Raman amplification has also been demonstrated in small-core selenide fiber.11 More than 20 dB of gain in a 1.1-m length of fiber pumped by a nanosecond pulse of approximately 10.8-W peak power at 1.50 µm has been observed. The peak of the Raman gain was shifted by approximately 230 cm-1 to 1.56 µm. The large Raman gain coefficient, estimated to be about 700 times greater than that of silica, coupled with the broad IR-transparency window of these fibers shows promise for development of selenide Raman fiber lasers and amplifiers throughout the IR .
In the near future
Progress made in reducing the optical losses of chalcogenide glass fibers has led to the recent licensing of fiberization technology from the NRL to CorActive High-Tech for commercial production of chalcogenide fibers.
With further improvements and as new glass compositions are developed, IR fiberoptics will become increasingly important and remote IR spectroscopy and imaging using flexible fibers will become practical for medical and military applications. Areas that will inevitably be explored include the fabrication of Bragg gratings in fibers and exploitation of the highly nonlinear optical properties of the IR glasses for telecommunications and IR applications. Commercially available high-quality, low-loss and high-strength single-mode and multimode chalcogenide fibers will improve the capabilities of existing technologies and will likely enable the emergence of new technologies.❏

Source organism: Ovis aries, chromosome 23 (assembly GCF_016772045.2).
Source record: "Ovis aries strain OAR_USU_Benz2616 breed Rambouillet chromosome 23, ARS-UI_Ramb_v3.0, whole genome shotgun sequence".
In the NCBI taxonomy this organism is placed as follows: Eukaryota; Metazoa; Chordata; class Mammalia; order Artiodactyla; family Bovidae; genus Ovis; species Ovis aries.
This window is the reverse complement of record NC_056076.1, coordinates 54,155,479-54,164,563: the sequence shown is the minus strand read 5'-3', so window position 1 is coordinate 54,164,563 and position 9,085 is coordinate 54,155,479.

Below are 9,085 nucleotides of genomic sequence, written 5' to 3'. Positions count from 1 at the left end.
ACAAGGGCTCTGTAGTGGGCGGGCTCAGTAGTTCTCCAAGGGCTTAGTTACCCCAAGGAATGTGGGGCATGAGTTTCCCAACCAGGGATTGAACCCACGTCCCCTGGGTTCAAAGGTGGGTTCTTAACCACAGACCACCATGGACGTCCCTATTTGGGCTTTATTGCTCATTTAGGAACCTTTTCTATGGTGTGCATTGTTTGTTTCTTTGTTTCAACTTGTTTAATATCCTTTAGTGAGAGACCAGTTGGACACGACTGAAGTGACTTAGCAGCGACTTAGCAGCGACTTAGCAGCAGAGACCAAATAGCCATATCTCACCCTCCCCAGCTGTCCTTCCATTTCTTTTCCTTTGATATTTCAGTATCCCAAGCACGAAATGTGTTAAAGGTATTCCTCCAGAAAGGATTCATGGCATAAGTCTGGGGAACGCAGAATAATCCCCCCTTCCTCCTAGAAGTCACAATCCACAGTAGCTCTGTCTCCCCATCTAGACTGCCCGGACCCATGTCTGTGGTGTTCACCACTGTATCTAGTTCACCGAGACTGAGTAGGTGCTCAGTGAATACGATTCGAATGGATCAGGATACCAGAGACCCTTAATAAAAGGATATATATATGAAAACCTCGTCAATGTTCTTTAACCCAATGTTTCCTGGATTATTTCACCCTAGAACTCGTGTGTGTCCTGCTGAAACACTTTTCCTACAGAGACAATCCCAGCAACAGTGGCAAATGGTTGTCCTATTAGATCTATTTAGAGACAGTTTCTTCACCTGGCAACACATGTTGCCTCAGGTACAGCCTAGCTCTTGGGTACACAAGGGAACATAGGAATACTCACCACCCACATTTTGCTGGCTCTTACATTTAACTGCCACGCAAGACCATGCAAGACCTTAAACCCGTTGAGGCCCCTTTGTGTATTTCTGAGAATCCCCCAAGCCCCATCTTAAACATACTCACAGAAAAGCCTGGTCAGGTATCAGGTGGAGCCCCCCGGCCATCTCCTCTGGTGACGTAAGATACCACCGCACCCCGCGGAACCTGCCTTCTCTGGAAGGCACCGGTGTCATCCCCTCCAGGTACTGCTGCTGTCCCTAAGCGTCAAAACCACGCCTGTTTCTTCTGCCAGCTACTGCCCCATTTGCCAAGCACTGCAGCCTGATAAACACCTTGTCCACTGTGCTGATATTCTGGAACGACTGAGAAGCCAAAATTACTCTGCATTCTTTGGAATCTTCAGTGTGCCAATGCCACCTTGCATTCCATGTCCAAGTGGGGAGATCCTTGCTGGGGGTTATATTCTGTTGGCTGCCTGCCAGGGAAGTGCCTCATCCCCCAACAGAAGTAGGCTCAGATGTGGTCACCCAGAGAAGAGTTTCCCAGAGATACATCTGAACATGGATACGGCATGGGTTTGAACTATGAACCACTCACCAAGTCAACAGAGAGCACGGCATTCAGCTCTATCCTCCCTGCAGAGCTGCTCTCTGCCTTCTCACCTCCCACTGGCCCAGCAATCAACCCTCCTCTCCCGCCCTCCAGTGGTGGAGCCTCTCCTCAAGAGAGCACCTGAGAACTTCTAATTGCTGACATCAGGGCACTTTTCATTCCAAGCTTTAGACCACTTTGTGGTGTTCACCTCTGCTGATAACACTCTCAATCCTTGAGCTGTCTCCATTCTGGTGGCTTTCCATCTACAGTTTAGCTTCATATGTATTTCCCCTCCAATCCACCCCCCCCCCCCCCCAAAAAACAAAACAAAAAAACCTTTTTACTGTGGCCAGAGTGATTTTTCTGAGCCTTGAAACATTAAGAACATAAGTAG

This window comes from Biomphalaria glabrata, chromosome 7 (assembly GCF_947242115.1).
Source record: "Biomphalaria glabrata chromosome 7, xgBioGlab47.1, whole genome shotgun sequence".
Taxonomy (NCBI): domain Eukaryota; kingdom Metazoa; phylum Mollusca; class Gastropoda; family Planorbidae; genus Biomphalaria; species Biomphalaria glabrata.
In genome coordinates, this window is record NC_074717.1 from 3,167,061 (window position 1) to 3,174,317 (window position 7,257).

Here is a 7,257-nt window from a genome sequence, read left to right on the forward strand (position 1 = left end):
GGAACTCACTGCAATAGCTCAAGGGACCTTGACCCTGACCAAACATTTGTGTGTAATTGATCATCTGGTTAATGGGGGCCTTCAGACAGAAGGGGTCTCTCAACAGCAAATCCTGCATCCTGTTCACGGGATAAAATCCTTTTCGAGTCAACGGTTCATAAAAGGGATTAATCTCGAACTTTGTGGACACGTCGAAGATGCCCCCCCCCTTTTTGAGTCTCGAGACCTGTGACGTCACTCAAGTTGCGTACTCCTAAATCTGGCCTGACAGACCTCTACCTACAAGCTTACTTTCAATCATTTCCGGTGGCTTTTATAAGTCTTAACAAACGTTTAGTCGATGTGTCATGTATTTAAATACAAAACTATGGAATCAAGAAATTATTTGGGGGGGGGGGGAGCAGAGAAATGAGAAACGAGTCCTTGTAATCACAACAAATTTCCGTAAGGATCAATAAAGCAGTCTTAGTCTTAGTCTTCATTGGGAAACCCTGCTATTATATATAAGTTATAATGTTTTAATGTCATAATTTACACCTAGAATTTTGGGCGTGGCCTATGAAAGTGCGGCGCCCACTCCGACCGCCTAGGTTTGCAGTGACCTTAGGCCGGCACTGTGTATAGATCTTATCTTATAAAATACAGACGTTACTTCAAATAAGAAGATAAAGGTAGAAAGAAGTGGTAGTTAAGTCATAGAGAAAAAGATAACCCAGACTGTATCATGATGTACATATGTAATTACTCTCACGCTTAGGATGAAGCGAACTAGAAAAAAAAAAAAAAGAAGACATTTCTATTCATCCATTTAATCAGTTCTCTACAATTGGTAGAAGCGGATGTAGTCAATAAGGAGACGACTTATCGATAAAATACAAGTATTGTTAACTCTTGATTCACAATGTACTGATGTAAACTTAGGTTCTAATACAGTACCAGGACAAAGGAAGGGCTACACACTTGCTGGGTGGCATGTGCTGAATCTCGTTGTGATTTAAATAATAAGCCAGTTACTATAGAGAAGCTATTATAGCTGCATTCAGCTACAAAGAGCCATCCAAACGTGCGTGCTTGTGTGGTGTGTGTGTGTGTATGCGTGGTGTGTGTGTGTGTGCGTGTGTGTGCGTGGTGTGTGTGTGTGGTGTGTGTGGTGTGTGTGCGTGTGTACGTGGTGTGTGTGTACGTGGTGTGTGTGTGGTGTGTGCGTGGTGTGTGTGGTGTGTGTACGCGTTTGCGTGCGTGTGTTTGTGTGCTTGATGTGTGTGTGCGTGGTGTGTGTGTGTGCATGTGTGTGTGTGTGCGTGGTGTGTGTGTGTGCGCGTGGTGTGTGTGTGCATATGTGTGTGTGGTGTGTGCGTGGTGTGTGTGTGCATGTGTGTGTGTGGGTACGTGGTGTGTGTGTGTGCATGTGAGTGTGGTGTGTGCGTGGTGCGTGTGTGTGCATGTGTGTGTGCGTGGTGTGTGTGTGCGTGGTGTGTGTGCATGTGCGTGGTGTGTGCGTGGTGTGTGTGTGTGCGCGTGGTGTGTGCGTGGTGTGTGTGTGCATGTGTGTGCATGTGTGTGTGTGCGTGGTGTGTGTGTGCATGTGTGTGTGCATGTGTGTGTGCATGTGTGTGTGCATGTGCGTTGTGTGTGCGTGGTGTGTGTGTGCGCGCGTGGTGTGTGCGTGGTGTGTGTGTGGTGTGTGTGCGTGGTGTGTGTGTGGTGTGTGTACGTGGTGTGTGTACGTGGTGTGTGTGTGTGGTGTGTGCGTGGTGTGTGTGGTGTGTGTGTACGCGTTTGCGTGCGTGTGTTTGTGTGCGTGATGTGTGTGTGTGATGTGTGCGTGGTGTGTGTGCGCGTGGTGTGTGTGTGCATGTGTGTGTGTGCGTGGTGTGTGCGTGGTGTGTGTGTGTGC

The authors would like to acknowledge Richard Slusher of Lucent Technologies.
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11. P. A. Thielen et al., Optics Lett.28, 16, 1406 (2003).
JAS S. SANGHERA, ISHWAR D. AGGARWAL, LYNDA E. BUSSE, PABLO C. PUREZA, VINH Q. NGUYEN, and L. BRANDON SHAW are scientists in the Optical Materials Research Group, Optical Sciences Division Code 5606, Naval Research Laboratory, 4555 Overlook Ave. SW, Washington, D.C. 20375; FREDERIC H. KUNG is an engineer with the University Research Foundation, 6411 Ivy Lane, Suite 110, Greenbelt, MD 20770; FRANCOIS CHENARD is vice president for corporate development, CorActive High-Tech, 2700 Jean-Perrin, Suite 121, Quebec (QC), Canada G2C 1S9; e-mail: email@example.com.